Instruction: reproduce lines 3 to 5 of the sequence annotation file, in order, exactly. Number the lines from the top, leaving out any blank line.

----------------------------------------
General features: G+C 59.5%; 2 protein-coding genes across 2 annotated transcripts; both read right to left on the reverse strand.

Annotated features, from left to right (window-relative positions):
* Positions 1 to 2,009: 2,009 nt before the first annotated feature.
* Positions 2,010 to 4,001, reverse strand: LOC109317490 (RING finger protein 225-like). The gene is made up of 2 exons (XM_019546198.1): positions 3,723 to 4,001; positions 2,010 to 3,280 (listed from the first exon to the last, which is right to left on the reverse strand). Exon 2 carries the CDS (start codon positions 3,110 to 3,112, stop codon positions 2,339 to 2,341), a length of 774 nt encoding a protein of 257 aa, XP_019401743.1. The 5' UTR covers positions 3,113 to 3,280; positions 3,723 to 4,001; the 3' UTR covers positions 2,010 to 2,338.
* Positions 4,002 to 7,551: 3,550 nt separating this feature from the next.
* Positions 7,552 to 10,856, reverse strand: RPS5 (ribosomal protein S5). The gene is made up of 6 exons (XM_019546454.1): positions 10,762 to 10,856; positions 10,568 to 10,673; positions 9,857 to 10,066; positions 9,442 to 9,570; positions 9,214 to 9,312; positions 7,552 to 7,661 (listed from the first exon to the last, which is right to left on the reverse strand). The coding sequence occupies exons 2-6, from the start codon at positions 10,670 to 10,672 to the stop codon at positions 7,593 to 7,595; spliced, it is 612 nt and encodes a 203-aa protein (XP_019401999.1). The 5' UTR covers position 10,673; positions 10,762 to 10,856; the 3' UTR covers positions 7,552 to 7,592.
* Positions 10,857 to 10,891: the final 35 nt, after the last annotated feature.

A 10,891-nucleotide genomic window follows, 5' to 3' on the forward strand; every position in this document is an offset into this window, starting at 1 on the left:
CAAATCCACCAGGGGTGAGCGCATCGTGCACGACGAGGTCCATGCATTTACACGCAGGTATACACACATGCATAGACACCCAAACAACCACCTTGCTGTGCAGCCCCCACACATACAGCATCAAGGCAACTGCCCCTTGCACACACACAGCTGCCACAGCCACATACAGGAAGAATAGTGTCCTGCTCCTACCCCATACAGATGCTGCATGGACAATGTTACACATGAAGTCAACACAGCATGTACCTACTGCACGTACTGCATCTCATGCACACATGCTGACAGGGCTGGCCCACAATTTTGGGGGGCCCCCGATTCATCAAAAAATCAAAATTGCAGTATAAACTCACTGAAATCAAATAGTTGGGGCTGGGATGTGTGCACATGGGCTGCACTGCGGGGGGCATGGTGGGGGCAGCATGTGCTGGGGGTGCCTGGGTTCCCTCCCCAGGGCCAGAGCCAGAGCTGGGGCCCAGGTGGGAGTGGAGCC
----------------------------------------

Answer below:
* Positions 1 to 2,009: 2,009 nt before the first annotated feature.
* Positions 2,010 to 4,001, reverse strand: LOC109317490 (RING finger protein 225-like). The gene is made up of 2 exons (XM_019546198.1): positions 3,723 to 4,001; positions 2,010 to 3,280 (listed from the first exon to the last, which is right to left on the reverse strand). Exon 2 carries the CDS (start codon positions 3,110 to 3,112, stop codon positions 2,339 to 2,341), a length of 774 nt encoding a protein of 257 aa, XP_019401743.1. The 5' UTR covers positions 3,113 to 3,280; positions 3,723 to 4,001; the 3' UTR covers positions 2,010 to 2,338.
* Positions 4,002 to 7,551: 3,550 nt separating this feature from the next.